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Access to health care

The World Professional Association for Transgender Health (WPATH) Standards of Care provide a set of non-binding clinical guidelines for health practitioners who are treating transgender patients. The Yogyakarta Principles, a global human rights proposal, affirms in Principle 17 that "States shall (g) facilitate access by those seeking body modifications related to gender reassignment to competent, non-discriminatory treatment, care and support.

Transgender individuals are often reluctant to seek medical care or are denied access by providers due to transphobia/homophobia or a lack of knowledge or experience with transgender health. Additionally, in some jurisdictions, health care related to transgender issues, especially sex reassignment therapy, is not covered by medical insurance.

In the UK, the NHS is legally required to provide treatment for gender dysphoria. As of 2018, Wales refers patients to the Gender Identity Clinic (GIC) in London, but the Welsh government plans to open a gender identity clinic in Cardiff.

In India, a 2004 report claimed that hijras 'face discrimination in various ways' in the Indian health-care system, and sexual reassignment surgery is unavailable in government hospitals in India.

In Bangladesh, health facilities sensitive to hijra culture are virtually non-existent, according to a report on hijra social exclusion.

Denial of health care in the United States

The 2008-2009 National Transgender Discrimination Survey, published by National Gay and Lesbian Task Force and the National Center for Transgender Equality in partnership with the National Black Justice Coalition, shed light on the discrimination transgender and gender non-conforming people face in many aspects of daily life, including in medical and health care settings. The survey reported that 19% of respondents had been refused healthcare by a doctor or other provider because they identify as transgender or gender non-conforming and transgender people of color were more likely to have been refused healthcare. 36% of American Indian and 27% of multi-racial respondents reported being refused healthcare, compared to 17% of white respondents. In addition, the survey found that 28% of respondents said they had been verbally harassed in a healthcare setting and 2% of respondents reported being physically attacked in a doctor's office. Transgender people particularly vulnerable to being assaulted in a doctor's office were those who identify as African-Americans (6%), those who engaged in sex work, drug sales or other underground work (6%), those who transitioned before they were 18 (5%), and those who identified as undocumented or non-citizens (4%).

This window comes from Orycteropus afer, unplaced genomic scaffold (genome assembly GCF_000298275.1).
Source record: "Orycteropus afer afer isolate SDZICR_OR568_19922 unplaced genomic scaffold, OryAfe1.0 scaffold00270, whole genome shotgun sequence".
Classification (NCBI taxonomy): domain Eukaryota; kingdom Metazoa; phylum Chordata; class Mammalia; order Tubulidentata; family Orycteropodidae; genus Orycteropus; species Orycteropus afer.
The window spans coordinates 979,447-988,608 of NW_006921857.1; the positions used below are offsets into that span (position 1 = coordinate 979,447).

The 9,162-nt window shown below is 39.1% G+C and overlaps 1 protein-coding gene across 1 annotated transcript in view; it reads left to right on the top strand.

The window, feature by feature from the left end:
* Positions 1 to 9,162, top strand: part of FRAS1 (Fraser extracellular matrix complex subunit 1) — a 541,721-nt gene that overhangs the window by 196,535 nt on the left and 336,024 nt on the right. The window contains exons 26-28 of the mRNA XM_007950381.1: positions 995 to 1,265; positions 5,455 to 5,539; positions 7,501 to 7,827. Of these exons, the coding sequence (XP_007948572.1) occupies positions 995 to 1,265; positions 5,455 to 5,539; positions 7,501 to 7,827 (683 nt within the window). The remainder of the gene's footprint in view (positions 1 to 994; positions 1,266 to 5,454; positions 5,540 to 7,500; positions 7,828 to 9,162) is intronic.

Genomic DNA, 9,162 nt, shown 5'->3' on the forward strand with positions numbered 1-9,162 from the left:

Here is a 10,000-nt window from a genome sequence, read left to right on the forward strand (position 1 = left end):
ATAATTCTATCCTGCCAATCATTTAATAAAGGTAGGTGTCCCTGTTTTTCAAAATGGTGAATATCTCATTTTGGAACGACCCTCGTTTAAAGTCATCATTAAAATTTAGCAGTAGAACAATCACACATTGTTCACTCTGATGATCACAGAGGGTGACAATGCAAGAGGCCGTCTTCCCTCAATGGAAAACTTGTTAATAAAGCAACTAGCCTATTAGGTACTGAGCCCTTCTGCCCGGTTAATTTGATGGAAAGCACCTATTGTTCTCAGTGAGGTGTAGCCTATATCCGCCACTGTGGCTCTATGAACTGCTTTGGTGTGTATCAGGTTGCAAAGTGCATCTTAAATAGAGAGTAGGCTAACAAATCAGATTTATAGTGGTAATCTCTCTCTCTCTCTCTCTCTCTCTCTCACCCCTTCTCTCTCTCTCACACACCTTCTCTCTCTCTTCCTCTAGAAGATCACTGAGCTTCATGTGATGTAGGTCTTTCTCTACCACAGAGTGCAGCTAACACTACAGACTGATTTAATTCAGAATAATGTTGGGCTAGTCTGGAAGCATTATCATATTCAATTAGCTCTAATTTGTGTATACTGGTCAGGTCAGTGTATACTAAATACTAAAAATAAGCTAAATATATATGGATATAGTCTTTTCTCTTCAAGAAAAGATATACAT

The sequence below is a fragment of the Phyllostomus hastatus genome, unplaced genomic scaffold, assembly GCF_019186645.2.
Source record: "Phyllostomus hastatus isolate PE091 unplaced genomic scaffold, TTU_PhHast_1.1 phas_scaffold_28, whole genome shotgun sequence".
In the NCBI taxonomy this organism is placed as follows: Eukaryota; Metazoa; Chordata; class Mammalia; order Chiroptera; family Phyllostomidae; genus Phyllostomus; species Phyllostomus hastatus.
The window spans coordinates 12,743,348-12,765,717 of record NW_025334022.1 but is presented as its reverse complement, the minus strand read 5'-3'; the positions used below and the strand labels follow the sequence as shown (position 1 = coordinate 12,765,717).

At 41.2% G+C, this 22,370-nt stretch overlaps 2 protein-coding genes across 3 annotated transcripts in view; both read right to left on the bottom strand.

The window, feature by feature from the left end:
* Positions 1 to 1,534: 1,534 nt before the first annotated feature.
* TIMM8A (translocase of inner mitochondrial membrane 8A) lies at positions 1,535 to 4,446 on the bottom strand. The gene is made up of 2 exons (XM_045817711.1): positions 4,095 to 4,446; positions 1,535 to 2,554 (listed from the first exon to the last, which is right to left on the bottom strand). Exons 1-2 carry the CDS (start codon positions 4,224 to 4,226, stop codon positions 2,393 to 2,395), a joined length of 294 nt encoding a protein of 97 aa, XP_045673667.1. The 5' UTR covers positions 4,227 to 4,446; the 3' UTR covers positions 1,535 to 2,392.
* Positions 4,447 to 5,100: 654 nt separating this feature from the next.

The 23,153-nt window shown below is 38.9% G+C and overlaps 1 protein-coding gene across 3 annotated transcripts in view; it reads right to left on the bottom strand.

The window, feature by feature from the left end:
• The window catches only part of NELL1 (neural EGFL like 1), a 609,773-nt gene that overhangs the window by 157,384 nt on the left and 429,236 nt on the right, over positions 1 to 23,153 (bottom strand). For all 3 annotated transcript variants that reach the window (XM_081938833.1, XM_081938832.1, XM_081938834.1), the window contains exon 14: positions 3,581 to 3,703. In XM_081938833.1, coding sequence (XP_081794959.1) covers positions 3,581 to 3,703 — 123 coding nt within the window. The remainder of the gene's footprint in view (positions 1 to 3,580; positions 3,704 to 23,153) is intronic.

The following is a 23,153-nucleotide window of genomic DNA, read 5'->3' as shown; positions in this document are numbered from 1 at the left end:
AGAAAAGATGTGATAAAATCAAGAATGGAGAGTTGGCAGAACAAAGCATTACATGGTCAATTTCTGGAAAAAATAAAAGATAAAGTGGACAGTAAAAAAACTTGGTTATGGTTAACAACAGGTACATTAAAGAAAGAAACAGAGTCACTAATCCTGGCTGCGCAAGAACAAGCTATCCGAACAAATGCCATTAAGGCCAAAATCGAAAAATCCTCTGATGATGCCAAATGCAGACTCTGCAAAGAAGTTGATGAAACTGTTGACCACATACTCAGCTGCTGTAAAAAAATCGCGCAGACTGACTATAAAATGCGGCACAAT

An updated version of the NTDS survey, called the 2015 U.S. Transgender Survey, was published in December 2016.

Section 1557 of the Affordable Care Act contains nondiscrimination provisions to protect transgender people. In December 2016, however, a federal judge issued an injunction to block the enforcement of "the portion of the Final Rule that interprets discrimination on the basis of 'gender identity' and 'termination of pregnancy'". Under the Trump administration, Roger Severino was appointed as civil rights director for the U.S. Department of Health and Human Services (HHS). Severino opposes Section 1557 and HHS has said it "will not investigate complaints about anti-transgender discrimination," as explained by the National Center for Transgender Equality. When a journalist asked Severino if, under the HHS Conscience and Religious Freedom division whose creation was announced in January 2018, transgender people could be "denied health care," he said "I think denial is a very strong word" and that healthcare "providers who simply want to serve the people they serve according to their religious beliefs" should be able to do so without fear of losing federal funding. On May 24, 2019, Severino announced a proposal to reverse this portion of Section 1557.